I’m a Hypocrite


Ever hate yourself for the books you read?

Ever hate yourself for the popular books you hated?

I have on both counts.

For me I hate myself for reading certain popular books. My emphasis in college was early to mid British Victorian literature written by women. So obviously my heart is in the 19th century. So knowing that I read things like the “Twilight” series kills me a little. I am a complex creature when it comes to literature. I really don’t want to talk about it now but maybe one day. Let’s just say, I’m ashamed of things I’ve read, read and liked, read period, etc.

There have been good instances like The Help. Not all modern non-historical fiction is bad, I’ve learned. (that’s pretty much my go to literature.)

The one series that I started and wish that I had loved is the “Wicked” series. I mentioned the other day that I’m creeped out by “The Wizard of Oz”, I blame my sister for that, so I’m not sure why I convinced myself I would love Wicked. Maybe because it was a popular Broadway show and I was hoping….? I don’t know. But the fact is, is that I didn’t like it. Maybe it was just the mood I was in when reading it or I don’t know. People’s jaws usually drop when I tell them that I didn’t like this book.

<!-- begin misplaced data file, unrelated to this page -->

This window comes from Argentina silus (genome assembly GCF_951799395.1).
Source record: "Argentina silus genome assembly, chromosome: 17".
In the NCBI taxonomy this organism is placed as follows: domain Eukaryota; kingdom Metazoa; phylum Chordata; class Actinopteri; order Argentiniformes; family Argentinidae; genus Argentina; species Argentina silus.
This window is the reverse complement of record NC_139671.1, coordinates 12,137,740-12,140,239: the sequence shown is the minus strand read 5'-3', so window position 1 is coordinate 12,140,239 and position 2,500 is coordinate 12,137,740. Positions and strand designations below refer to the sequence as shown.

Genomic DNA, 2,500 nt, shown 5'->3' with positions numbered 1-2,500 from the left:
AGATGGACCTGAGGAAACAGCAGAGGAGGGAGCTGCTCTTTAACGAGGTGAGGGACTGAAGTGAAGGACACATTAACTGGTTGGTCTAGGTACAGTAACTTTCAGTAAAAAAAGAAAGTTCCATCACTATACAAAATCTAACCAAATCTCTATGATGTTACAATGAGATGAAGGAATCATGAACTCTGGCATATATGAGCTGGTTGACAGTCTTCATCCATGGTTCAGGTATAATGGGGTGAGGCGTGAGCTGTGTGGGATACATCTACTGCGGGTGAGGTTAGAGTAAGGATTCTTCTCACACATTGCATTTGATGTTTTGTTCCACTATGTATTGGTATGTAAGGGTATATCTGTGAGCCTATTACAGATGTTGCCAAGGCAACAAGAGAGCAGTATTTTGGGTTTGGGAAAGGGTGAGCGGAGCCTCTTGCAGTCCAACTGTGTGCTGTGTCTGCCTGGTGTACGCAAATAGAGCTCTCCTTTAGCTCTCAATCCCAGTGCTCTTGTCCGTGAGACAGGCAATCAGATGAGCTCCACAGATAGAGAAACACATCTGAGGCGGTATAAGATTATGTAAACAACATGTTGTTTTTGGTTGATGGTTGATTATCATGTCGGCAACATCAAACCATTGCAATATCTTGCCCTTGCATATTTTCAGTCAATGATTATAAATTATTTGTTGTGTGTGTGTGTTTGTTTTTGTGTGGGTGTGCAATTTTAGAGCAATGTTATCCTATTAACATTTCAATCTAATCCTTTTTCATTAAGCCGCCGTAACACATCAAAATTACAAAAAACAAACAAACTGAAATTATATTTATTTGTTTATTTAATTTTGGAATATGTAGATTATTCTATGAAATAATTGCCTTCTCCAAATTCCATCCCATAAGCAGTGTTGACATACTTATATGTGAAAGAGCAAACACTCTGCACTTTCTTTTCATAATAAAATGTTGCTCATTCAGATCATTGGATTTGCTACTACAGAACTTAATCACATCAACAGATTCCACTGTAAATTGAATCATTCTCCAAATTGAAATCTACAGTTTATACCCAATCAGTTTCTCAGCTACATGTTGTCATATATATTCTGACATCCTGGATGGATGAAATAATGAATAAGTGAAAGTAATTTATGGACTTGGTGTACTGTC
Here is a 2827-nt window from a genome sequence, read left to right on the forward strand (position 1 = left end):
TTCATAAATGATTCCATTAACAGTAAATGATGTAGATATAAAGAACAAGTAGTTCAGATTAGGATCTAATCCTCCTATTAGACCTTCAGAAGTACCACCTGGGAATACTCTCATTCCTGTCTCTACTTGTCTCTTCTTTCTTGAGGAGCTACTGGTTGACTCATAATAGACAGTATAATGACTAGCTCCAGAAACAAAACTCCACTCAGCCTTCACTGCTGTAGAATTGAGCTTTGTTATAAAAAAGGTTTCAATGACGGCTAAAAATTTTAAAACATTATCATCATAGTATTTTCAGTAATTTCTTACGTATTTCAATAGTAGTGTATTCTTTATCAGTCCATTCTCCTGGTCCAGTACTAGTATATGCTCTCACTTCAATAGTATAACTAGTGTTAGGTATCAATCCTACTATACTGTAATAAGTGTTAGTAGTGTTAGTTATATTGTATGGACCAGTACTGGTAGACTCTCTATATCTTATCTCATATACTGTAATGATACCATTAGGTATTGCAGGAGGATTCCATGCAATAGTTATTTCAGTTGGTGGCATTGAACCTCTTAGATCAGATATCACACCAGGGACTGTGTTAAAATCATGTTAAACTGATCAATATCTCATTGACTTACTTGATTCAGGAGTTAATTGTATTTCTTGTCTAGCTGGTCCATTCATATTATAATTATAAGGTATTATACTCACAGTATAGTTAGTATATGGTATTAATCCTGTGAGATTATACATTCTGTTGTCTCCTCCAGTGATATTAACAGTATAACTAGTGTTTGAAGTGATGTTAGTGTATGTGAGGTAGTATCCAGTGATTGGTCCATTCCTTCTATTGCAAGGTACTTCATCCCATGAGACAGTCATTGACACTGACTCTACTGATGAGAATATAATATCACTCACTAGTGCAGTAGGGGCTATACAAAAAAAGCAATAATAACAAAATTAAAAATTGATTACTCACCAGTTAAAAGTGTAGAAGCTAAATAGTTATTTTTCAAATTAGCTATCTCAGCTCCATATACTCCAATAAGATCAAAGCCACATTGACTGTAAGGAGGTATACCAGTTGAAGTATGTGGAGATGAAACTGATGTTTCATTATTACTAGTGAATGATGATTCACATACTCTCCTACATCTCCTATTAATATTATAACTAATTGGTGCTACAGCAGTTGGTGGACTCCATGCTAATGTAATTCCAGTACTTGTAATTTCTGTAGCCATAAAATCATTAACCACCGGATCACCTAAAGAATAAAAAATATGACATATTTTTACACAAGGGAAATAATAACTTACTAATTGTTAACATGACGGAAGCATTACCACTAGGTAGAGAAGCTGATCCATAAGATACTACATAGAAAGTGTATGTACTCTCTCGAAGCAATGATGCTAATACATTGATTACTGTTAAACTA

The truth is, I have a tendency to be a stupid rebel. I’ve gotten it in my head that I like historical literature, the classics and the same and that’s all I’m supposed to like. The reason I think I’m being a stupid rebel about this is because if I were going to be a smart rebel, I’d read obscure books or not as well-known books like Evilina. (another book I wasn’t overly crazy about but that was because I didn’t have time to really read it). I read Jane Austen and Charlotte Bronte. So in short, I’m a hypocrite. Just thought I’d throw that out.

I seriously hope that I’m not the only one who’s like hypocritical and hate the things they’ve read and hate how they snub other books but really read them.


2 responses »

  1. It’s not hypocritical, it just means you have varied tastes. Different aspects of books will affect people in different ways, and if something in a more modern work stands out to you, then it’s fine to enjoy that work alongside more classic literature. It’s when you start arguing about the quality of various books that things tend to get a bit out of a hand. I think the best way to be rebellious, though, is to read something YOU like to read for no other reason at all- and let what other people think be damned 🙂

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